In court

Published: Monday 15 September 2003

wall stalled: A mid-level court in South Korea has stayed further work on the Saemangeum Sea Wall which, upon completion, would be the world's largest coastal drainage project. More than 3500 citizens and local environmental groups had earlier filed a case against the proposed structure.

Conservationists contend that construction of the 33-kilometre-long embankment along the Yellow Sea can prove disastrous for fishing activity and bird life in the region. Significantly, the wetlands are a spawning ground for the highest fish diversity in South Korea. In fact, the livelihoods of 25,000 Korean fisherfolk depend on them. The proposed sea wall would also block 30,000 hectares of tidal mudflats, which are an important habitat for several endangered bird species.

Interestingly, the government is divided over the issue. Whereas the fishing and environment ministries consider the project economically and environmentally unfeasible, the agriculture ministry -- desperate to increase the area under cultivation -- is in favour of reclaiming land from the sea. The project is 90 per cent complete and the court is expected to deliver its final verdict within the next couple of months.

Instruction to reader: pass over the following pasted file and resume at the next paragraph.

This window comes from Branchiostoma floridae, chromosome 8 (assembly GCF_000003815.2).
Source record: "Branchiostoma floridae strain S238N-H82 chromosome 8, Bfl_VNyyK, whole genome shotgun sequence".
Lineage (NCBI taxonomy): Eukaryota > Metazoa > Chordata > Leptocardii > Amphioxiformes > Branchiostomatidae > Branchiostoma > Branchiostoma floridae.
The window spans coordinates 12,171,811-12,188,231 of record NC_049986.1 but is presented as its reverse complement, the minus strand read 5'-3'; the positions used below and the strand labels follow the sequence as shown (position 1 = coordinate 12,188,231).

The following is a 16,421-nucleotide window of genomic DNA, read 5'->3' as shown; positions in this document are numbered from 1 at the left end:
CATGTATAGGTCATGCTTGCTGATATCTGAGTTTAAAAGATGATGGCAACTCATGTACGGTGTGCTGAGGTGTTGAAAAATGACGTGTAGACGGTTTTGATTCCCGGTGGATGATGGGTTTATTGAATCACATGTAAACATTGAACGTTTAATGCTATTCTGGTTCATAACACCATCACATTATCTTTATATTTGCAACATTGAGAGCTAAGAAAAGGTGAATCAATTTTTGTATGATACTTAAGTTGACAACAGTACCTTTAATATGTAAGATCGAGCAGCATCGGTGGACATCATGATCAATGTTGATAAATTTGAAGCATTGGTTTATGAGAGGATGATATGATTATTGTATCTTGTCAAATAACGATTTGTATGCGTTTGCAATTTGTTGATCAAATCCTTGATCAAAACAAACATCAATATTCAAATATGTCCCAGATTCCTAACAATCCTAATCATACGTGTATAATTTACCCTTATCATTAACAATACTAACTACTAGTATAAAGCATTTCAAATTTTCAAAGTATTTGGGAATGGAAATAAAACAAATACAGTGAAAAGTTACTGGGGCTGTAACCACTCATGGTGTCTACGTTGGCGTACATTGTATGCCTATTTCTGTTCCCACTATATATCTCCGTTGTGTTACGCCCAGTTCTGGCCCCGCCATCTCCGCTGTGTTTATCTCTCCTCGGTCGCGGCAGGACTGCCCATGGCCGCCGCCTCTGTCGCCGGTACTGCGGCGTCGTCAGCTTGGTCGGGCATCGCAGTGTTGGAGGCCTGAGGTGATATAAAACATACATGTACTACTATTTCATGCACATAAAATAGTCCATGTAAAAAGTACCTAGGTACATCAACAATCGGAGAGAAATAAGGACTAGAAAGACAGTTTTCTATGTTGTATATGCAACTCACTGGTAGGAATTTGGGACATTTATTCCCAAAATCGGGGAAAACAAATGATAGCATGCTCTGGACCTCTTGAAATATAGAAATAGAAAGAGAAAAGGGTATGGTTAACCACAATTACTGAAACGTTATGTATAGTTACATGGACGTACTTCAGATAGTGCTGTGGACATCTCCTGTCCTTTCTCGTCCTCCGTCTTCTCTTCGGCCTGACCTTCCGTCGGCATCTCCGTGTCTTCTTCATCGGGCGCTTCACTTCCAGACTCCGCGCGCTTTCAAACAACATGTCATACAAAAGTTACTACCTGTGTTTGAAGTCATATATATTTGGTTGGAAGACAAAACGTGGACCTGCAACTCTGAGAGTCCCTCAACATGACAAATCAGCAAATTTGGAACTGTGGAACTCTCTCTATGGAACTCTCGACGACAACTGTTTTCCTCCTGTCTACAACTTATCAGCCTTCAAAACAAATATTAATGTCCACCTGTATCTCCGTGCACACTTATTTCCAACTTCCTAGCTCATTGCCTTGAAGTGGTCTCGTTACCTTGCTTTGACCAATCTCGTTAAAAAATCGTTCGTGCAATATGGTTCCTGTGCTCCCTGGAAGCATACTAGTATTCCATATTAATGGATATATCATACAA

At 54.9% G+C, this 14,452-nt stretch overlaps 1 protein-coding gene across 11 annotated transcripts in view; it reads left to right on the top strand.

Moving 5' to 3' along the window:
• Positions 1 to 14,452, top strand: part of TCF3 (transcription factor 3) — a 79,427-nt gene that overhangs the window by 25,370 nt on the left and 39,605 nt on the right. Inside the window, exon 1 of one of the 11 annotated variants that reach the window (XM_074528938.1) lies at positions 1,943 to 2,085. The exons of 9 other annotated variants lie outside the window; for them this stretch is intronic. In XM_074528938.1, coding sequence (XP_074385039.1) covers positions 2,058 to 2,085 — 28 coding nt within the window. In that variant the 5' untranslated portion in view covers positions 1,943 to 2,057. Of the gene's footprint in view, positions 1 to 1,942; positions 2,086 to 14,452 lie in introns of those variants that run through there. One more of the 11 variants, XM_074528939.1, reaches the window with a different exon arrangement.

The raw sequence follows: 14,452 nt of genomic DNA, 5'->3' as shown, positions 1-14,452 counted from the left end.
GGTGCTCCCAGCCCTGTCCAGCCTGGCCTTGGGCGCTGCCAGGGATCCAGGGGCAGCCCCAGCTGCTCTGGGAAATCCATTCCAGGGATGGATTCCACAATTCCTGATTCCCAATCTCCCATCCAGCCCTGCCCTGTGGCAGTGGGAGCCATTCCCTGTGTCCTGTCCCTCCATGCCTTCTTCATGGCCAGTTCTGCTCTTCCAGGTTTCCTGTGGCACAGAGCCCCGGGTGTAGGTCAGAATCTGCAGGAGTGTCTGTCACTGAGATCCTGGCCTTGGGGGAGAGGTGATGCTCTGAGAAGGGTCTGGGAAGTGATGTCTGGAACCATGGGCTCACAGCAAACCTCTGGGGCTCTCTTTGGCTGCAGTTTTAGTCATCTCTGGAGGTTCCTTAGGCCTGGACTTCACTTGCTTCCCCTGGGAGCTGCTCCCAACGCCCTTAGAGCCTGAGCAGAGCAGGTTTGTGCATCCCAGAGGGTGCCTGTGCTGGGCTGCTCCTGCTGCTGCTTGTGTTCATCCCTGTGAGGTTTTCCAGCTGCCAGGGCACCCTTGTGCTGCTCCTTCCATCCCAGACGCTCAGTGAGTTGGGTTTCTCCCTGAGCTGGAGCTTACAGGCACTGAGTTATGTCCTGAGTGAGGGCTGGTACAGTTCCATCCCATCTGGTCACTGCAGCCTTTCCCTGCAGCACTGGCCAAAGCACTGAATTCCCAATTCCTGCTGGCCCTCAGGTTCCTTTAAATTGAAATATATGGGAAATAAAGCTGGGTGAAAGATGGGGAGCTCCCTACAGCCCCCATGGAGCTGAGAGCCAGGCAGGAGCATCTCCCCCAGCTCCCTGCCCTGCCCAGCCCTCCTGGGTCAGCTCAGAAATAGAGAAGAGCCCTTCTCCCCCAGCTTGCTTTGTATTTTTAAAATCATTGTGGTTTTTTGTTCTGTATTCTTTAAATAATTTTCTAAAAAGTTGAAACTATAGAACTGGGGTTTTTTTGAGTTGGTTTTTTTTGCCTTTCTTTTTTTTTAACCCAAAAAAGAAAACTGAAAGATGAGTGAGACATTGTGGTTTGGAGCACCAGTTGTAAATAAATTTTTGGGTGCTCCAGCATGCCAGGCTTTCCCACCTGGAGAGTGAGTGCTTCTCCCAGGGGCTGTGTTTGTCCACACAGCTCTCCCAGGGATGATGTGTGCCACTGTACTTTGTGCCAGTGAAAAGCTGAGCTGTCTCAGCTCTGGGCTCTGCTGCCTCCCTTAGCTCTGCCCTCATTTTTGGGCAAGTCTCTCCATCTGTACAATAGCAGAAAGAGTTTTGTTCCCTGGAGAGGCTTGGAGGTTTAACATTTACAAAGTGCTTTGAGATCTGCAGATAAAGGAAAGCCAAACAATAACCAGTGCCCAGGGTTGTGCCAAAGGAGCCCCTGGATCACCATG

palliatives sought: The Supreme Court has asked the Union and state governments as well as the National AIDS Control Organisation (NACO) to furnish details about facilities provided to AIDS patients in India by the public health system. The court was responding to a public interest litigation (PIL) petition filed by Chandigarh-based non-governmental organisation (NGO) Voluntary Health Association of Punjab.

The plaintiff alleged that patients of the dreaded disease are not treated in government hospitals and are just "left to die". Quoting Article 21 of the Constitution, which guarantees the right to life to every citizen, the PIL stated that AIDS patients are entitled to medical aid -- including necessary drugs, treatment and other facilities -- from the government.

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